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Wednesday, September 9, 2009

Janis Ian Looks Back

Posted By on Wed, Sep 9, 2009 at 10:00 AM

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About four years ago, singer-songwriter Janis Ian approached the folks at Sony Records about putting together a retrospective of her work. They weren’t interested, so Ian released the compilation, Best of Janis Ian: The Autobiography Collection, on her own Rude Girls Records.

Then, last year, she met Sony Legacy Senior Vice President Steve Berkowitz and suggested Sony reissue the collection as part of its “essential” series. He agreed, particularly since Ian’s tell-all autobiography, Society’s Child, would be coming out in paperback at about the same time. So with new artwork, a new set of liner notes penned by Ian (who starts her essay by writing, “I was born into the crack that split America”) and some remastering, the two-disc The Essential Janis Ian has just hit the shelves.

A leftist icon of the ’60s, Ian began writing songs at an early age. At 15, she had a hit with “Society’s Child,” a tune about an interracial romance that was consequently banned at many radio stations (but got significant airplay in Cleveland).

Controversy notwithstanding, Ian went on to have other hits, like the Grammy-winning “At Seventeen.” Her autobiography chronicles the singer’s coming out, as well as a 10-year period during which she didn’t release an album. “When I hit my fifties, I started looking at the world as it is,” she says. “Because I’m 10 years younger than most of my contemporaries, I have a different viewpoint. For someone like Joan Baez, who came of age in the ’50s, it was a different time than to come of age in the ’60s. My generation got born into this incredible abyss, and we tried to straddle it for so long that it didn’t work.”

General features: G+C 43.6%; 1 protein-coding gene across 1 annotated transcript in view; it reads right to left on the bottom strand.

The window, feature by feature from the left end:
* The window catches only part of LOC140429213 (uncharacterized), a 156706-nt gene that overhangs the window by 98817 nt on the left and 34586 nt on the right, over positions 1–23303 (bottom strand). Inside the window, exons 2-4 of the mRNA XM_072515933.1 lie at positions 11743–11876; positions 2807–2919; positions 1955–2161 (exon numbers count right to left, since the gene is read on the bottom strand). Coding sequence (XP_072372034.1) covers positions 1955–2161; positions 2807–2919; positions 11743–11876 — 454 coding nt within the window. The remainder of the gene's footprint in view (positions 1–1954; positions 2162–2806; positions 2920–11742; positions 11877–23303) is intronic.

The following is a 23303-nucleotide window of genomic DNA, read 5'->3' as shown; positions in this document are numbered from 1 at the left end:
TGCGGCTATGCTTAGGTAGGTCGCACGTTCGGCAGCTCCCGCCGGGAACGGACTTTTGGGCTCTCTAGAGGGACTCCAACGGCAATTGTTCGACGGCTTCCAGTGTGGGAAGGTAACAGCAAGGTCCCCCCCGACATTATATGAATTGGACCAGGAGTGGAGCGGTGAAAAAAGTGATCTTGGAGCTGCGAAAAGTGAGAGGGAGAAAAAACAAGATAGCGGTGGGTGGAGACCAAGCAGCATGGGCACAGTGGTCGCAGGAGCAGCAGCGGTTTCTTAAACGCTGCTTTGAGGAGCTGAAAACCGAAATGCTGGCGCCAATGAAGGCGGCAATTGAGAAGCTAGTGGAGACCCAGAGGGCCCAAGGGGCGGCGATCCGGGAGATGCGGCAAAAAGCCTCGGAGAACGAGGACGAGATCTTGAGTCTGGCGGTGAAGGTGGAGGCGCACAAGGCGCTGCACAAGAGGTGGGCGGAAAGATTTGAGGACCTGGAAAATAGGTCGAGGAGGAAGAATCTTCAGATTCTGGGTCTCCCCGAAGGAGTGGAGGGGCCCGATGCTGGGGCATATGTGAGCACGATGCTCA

While Ian says she just wanted to be famous and wasn’t trying to write political tunes, she admits her songs have had social implications. She says, in retrospect, that they’re also a bit naïve. "I’m like most artists, in that for better and for worse, we get to not grow up,” she says.

“There’s a bit of naiveté, in the songs. We had no real concept of how far the powers that be would go to maintain their positions. I think people still have very little concept. If you look at Dick Cheney and Karl Rove and see how they’re lying and get nailed and go ahead and lie anyway, you think surely no one could do these things. We were naïve, and we were also sheltered in a way. The whole country was sheltered.”

While The Essential Janis Ian features very few songs from the ‘80s (only 1981’s “Ginny the Flying Girl,” a song from Sesame Street: In Harmony II, and 1986’s “Every Love” represent the decade), Ian says she doesn’t see her career as before and after.

“I see my career as a continuum, starting with writing the first song,” she says, referring to “Hair Spun Girl,” the 1966 hit. “That’s the talent thing. That’s one of the reasons why I think artists are so superstitious and so paranoid. You don’t know where that kind of talent comes from; you just know you’re born with it. It’s a great and precious thing but it’s also unnerving. It’s unnerving to me, and I wrote the song. I was 12 years old. I now think, ‘Wow, I was 12 years old!’”

Ian, who has shows booked into 2010 (she plays Elyria’s Stocker Center on December 10 and the Kent Stage on December 11), says she’s content with having a small but ardent fan base. “I do all right — I make a living,” she says. “I was bitching about it one day and someone said you have a day job like the rest of the world. That’s what it comes down to.

"I don’t know that it ever really stopped. I’ve been doing this since 14. I know how to do this and I make a living at it, so I really can’t bitch about it.” —Jeff Niesel

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